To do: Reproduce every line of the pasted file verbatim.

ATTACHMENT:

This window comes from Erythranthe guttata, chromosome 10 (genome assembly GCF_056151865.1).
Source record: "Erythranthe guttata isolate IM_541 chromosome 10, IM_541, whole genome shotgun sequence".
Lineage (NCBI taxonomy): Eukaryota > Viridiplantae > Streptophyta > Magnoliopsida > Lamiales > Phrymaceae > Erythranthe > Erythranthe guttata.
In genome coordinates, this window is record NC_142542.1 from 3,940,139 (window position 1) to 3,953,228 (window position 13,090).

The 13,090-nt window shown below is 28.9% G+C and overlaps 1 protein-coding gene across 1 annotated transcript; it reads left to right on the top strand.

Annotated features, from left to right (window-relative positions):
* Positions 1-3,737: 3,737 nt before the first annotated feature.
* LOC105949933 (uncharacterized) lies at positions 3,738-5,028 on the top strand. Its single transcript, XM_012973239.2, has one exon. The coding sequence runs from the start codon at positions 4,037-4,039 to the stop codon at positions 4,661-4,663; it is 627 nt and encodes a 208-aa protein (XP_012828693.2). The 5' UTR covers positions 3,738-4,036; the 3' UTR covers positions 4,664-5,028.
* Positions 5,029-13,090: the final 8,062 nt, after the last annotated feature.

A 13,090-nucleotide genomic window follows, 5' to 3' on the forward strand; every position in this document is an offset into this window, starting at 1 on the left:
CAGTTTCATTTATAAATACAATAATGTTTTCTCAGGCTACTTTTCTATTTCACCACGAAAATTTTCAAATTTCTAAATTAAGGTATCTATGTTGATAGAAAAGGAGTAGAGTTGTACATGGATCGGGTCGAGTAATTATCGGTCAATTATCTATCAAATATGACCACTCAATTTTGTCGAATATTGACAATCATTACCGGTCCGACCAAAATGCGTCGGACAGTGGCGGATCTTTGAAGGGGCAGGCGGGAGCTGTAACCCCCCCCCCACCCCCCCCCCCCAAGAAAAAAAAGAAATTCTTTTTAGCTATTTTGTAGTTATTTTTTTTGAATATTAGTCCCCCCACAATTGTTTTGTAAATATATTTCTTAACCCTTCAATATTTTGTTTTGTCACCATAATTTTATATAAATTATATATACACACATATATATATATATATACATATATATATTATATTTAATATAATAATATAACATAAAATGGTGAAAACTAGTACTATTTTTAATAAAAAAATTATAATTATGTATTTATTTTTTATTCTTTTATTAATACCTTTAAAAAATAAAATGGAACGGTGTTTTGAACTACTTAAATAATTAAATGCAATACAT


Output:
This window comes from Erythranthe guttata, chromosome 10 (genome assembly GCF_056151865.1).
Source record: "Erythranthe guttata isolate IM_541 chromosome 10, IM_541, whole genome shotgun sequence".
Lineage (NCBI taxonomy): Eukaryota > Viridiplantae > Streptophyta > Magnoliopsida > Lamiales > Phrymaceae > Erythranthe > Erythranthe guttata.
In genome coordinates, this window is record NC_142542.1 from 3,940,139 (window position 1) to 3,953,228 (window position 13,090).

The 13,090-nt window shown below is 28.9% G+C and overlaps 1 protein-coding gene across 1 annotated transcript; it reads left to right on the top strand.

Annotated features, from left to right (window-relative positions):
* Positions 1-3,737: 3,737 nt before the first annotated feature.
* LOC105949933 (uncharacterized) lies at positions 3,738-5,028 on the top strand. Its single transcript, XM_012973239.2, has one exon. The coding sequence runs from the start codon at positions 4,037-4,039 to the stop codon at positions 4,661-4,663; it is 627 nt and encodes a 208-aa protein (XP_012828693.2). The 5' UTR covers positions 3,738-4,036; the 3' UTR covers positions 4,664-5,028.
* Positions 5,029-13,090: the final 8,062 nt, after the last annotated feature.

A 13,090-nucleotide genomic window follows, 5' to 3' on the forward strand; every position in this document is an offset into this window, starting at 1 on the left:
CAGTTTCATTTATAAATACAATAATGTTTTCTCAGGCTACTTTTCTATTTCACCACGAAAATTTTCAAATTTCTAAATTAAGGTATCTATGTTGATAGAAAAGGAGTAGAGTTGTACATGGATCGGGTCGAGTAATTATCGGTCAATTATCTATCAAATATGACCACTCAATTTTGTCGAATATTGACAATCATTACCGGTCCGACCAAAATGCGTCGGACAGTGGCGGATCTTTGAAGGGGCAGGCGGGAGCTGTAACCCCCCCCCCACCCCCCCCCCCCAAGAAAAAAAAGAAATTCTTTTTAGCTATTTTGTAGTTATTTTTTTTGAATATTAGTCCCCCCACAATTGTTTTGTAAATATATTTCTTAACCCTTCAATATTTTGTTTTGTCACCATAATTTTATATAAATTATATATACACACATATATATATATATATACATATATATATTATATTTAATATAATAATATAACATAAAATGGTGAAAACTAGTACTATTTTTAATAAAAAAATTATAATTATGTATTTATTTTTTATTCTTTTATTAATACCTTTAAAAAATAAAATGGAACGGTGTTTTGAACTACTTAAATAATTAAATGCAATACAT